Why are the flower buds dropping from my orchid?

If the buds of an orchid are falling off, the plant might not be receiving enough sunlight or water. Place the orchid in a brighter spot and water it at least once a week. Temperature fluctuations, such as draughts, are also detrimental to orchids. If your orchid is new to your home, bud drop is likely a response to the changed environment.


Photo: Happy Monday Blog


Why are the leaves falling off my orchid?

If the leaves of an orchid are falling off, the plant may have been sitting in water for too long. This can cause the roots to rot, resulting in yellowing leaves that eventually fall off.

Also read: What to do with an orchid with yellow leaves?


Why are the flowers falling off my orchid?

Since orchids are tropical plants, they thrive in warmth. If they are too cold, both buds and flowers can drop because the roots become less active. Therefore, ensure that your orchid is always placed in an area with an average temperature of at least 15 degrees Celsius.

Also read: How to make orchids rebloom again?


Bonus tip

Keep orchids away from the fruit bowl. Ripening fruits release a significant amount of ethylene, which is not favorable for blooming orchids, and can also lead to bud, flower, and leaf drop.

What to do with the air roots of an orchid?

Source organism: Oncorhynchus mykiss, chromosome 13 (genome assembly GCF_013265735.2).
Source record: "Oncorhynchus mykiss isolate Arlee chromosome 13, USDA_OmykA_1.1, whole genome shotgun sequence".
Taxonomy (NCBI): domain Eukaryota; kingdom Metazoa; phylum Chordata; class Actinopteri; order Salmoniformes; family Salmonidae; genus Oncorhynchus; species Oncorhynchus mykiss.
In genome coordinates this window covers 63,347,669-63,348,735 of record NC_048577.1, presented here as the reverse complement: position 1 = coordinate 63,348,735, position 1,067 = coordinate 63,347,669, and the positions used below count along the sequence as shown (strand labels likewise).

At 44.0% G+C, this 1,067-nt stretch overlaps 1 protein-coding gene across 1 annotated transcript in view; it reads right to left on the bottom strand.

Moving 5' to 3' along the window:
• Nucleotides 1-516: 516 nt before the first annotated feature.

It’s common knowledge that a plant has roots, but the air roots of an orchid are a little less known. So you’re probably wondering what they are, what their function is and whether you can cut off an orchid’s air roots. Read all about it in this article!

Also read: How to make orchids rebloom again?


What are air roots?

Curious about what the roots that grow outside of the pot of your orchid are? Air roots are crazy-looking tendrils that look a little like tentacles, but they are perfectly normal! They are firm and white, and often grow downwards.



What is the function of air roots?

Orchids use their roots to absorb nutrients from the air, absorbing moisture and obtaining carbon dioxide they need to thrive. However, this is especially true in areas and climates with high humidity. In the average living room, this function is therefore less effective and doesn’t have a huge effect on the growth of your plant.